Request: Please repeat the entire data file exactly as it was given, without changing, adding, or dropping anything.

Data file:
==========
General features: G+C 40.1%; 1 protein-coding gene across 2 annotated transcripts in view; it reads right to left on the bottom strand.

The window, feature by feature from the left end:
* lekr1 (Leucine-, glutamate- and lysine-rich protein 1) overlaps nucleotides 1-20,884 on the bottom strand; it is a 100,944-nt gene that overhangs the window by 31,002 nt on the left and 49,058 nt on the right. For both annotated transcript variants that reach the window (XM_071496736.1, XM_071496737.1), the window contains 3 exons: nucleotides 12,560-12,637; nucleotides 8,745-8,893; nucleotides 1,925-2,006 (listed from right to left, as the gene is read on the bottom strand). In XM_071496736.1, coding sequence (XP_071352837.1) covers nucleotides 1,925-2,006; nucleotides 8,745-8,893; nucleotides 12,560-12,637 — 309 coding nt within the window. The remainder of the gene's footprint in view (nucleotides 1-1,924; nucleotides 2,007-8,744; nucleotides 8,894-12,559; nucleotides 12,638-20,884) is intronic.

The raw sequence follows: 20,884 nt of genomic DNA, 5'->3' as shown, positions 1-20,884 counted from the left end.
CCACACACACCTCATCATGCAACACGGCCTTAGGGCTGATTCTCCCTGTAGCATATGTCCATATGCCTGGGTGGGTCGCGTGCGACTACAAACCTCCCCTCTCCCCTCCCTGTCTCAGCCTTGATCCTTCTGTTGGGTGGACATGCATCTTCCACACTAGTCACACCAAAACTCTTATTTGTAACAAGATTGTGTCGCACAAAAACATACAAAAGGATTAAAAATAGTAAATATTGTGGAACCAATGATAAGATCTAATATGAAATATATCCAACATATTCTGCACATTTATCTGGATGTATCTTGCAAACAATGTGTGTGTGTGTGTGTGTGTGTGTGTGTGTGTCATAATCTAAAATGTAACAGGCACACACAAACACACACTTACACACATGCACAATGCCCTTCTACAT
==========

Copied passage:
General features: G+C 40.1%; 1 protein-coding gene across 2 annotated transcripts in view; it reads right to left on the bottom strand.

The window, feature by feature from the left end:
* lekr1 (Leucine-, glutamate- and lysine-rich protein 1) overlaps nucleotides 1-20,884 on the bottom strand; it is a 100,944-nt gene that overhangs the window by 31,002 nt on the left and 49,058 nt on the right. For both annotated transcript variants that reach the window (XM_071496736.1, XM_071496737.1), the window contains 3 exons: nucleotides 12,560-12,637; nucleotides 8,745-8,893; nucleotides 1,925-2,006 (listed from right to left, as the gene is read on the bottom strand). In XM_071496736.1, coding sequence (XP_071352837.1) covers nucleotides 1,925-2,006; nucleotides 8,745-8,893; nucleotides 12,560-12,637 — 309 coding nt within the window. The remainder of the gene's footprint in view (nucleotides 1-1,924; nucleotides 2,007-8,744; nucleotides 8,894-12,559; nucleotides 12,638-20,884) is intronic.

The raw sequence follows: 20,884 nt of genomic DNA, 5'->3' as shown, positions 1-20,884 counted from the left end.
CCACACACACCTCATCATGCAACACGGCCTTAGGGCTGATTCTCCCTGTAGCATATGTCCATATGCCTGGGTGGGTCGCGTGCGACTACAAACCTCCCCTCTCCCCTCCCTGTCTCAGCCTTGATCCTTCTGTTGGGTGGACATGCATCTTCCACACTAGTCACACCAAAACTCTTATTTGTAACAAGATTGTGTCGCACAAAAACATACAAAAGGATTAAAAATAGTAAATATTGTGGAACCAATGATAAGATCTAATATGAAATATATCCAACATATTCTGCACATTTATCTGGATGTATCTTGCAAACAATGTGTGTGTGTGTGTGTGTGTGTGTGTGTGTGTCATAATCTAAAATGTAACAGGCACACACAAACACACACTTACACACATGCACAATGCCCTTCTACAT